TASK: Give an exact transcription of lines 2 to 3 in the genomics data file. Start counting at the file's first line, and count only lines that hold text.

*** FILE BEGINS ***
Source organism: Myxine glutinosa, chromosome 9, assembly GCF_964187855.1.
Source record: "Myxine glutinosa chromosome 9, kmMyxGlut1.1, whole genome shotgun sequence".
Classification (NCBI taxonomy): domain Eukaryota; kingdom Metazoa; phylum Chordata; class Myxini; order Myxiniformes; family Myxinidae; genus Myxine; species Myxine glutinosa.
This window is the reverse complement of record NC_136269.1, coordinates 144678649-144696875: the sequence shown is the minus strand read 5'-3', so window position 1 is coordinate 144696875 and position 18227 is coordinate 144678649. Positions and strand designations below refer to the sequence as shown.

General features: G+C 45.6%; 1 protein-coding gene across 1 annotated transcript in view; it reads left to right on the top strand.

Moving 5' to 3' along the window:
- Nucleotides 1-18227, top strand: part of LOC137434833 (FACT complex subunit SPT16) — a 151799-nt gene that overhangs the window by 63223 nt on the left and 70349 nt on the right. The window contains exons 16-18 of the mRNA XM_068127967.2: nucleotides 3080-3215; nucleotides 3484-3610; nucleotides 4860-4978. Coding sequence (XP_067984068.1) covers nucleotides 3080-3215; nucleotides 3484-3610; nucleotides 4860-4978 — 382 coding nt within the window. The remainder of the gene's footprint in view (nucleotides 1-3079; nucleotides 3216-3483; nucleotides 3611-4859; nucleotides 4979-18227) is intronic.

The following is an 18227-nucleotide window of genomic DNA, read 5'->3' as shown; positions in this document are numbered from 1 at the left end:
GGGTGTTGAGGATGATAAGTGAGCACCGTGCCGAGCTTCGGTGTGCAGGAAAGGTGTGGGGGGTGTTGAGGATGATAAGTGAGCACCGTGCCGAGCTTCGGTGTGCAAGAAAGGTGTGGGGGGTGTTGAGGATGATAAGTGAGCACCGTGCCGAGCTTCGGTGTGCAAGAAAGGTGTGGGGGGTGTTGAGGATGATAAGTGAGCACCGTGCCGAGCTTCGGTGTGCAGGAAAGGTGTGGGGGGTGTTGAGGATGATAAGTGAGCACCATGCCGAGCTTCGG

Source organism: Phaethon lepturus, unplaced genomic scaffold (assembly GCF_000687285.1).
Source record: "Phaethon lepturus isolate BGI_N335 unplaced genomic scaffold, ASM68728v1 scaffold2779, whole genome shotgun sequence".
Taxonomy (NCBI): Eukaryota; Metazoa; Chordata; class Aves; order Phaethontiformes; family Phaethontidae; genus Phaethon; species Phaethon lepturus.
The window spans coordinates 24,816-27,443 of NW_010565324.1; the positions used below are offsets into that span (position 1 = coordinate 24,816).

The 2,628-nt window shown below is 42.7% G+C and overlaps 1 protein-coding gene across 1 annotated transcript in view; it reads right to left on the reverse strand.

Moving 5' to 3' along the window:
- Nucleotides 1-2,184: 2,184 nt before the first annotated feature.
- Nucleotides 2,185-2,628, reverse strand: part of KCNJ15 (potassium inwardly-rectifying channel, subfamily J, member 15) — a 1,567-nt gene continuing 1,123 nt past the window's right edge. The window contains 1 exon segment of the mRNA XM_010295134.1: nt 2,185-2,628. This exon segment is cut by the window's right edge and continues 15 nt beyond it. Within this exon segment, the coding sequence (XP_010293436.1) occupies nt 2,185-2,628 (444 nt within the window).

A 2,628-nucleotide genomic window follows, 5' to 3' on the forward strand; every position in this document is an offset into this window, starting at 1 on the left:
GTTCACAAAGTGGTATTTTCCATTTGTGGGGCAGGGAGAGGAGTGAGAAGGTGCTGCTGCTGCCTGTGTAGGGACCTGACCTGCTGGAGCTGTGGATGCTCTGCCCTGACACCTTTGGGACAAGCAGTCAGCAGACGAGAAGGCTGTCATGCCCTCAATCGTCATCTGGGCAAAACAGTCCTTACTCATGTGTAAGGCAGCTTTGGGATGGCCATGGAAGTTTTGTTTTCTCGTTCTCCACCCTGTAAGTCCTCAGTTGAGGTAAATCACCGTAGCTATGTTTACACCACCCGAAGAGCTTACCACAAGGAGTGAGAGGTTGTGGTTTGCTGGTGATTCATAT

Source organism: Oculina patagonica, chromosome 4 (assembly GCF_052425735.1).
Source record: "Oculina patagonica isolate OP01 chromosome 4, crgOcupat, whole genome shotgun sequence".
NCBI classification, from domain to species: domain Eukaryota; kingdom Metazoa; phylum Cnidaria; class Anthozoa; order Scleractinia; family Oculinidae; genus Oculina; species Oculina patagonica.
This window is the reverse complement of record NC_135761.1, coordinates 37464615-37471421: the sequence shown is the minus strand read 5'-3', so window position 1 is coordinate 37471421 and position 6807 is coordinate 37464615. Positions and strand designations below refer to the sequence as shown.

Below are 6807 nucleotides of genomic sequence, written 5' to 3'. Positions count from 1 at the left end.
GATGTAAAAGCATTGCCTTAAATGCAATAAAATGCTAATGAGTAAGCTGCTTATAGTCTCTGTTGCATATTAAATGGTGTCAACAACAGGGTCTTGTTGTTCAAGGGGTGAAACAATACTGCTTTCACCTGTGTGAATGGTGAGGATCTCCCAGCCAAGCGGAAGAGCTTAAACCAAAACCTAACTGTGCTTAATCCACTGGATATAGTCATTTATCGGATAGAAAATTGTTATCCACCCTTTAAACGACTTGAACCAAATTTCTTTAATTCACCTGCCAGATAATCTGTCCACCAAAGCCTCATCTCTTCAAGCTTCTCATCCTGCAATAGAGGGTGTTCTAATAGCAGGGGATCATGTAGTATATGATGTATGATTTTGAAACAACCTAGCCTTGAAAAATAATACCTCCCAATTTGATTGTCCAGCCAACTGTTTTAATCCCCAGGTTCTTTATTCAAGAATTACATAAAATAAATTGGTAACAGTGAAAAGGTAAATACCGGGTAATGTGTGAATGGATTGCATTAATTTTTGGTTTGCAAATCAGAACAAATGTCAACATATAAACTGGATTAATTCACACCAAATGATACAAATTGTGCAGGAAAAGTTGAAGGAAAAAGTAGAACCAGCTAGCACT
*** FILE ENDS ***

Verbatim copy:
Source record: "Myxine glutinosa chromosome 9, kmMyxGlut1.1, whole genome shotgun sequence".
Classification (NCBI taxonomy): domain Eukaryota; kingdom Metazoa; phylum Chordata; class Myxini; order Myxiniformes; family Myxinidae; genus Myxine; species Myxine glutinosa.